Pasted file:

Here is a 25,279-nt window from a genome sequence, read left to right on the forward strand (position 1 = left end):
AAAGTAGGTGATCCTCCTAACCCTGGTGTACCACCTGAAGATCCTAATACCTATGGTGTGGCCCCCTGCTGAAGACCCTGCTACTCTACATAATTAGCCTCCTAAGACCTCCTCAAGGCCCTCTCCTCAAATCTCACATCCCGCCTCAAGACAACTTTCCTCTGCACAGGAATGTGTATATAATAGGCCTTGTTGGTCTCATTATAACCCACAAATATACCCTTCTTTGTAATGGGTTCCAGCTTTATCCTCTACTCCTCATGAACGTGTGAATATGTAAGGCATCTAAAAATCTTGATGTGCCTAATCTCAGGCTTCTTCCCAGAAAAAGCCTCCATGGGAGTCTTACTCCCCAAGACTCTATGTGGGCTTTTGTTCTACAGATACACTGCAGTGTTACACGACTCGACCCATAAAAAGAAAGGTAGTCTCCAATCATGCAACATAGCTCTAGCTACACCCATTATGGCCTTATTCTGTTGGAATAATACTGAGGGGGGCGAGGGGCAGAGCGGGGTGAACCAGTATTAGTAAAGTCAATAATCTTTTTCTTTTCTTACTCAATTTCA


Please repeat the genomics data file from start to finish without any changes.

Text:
Here is a 25,279-nt window from a genome sequence, read left to right on the forward strand (position 1 = left end):
AAAGTAGGTGATCCTCCTAACCCTGGTGTACCACCTGAAGATCCTAATACCTATGGTGTGGCCCCCTGCTGAAGACCCTGCTACTCTACATAATTAGCCTCCTAAGACCTCCTCAAGGCCCTCTCCTCAAATCTCACATCCCGCCTCAAGACAACTTTCCTCTGCACAGGAATGTGTATATAATAGGCCTTGTTGGTCTCATTATAACCCACAAATATACCCTTCTTTGTAATGGGTTCCAGCTTTATCCTCTACTCCTCATGAACGTGTGAATATGTAAGGCATCTAAAAATCTTGATGTGCCTAATCTCAGGCTTCTTCCCAGAAAAAGCCTCCATGGGAGTCTTACTCCCCAAGACTCTATGTGGGCTTTTGTTCTACAGATACACTGCAGTGTTACACGACTCGACCCATAAAAAGAAAGGTAGTCTCCAATCATGCAACATAGCTCTAGCTACACCCATTATGGCCTTATTCTGTTGGAATAATACTGAGGGGGGCGAGGGGCAGAGCGGGGTGAACCAGTATTAGTAAAGTCAATAATCTTTTTCTTTTCTTACTCAATTTCA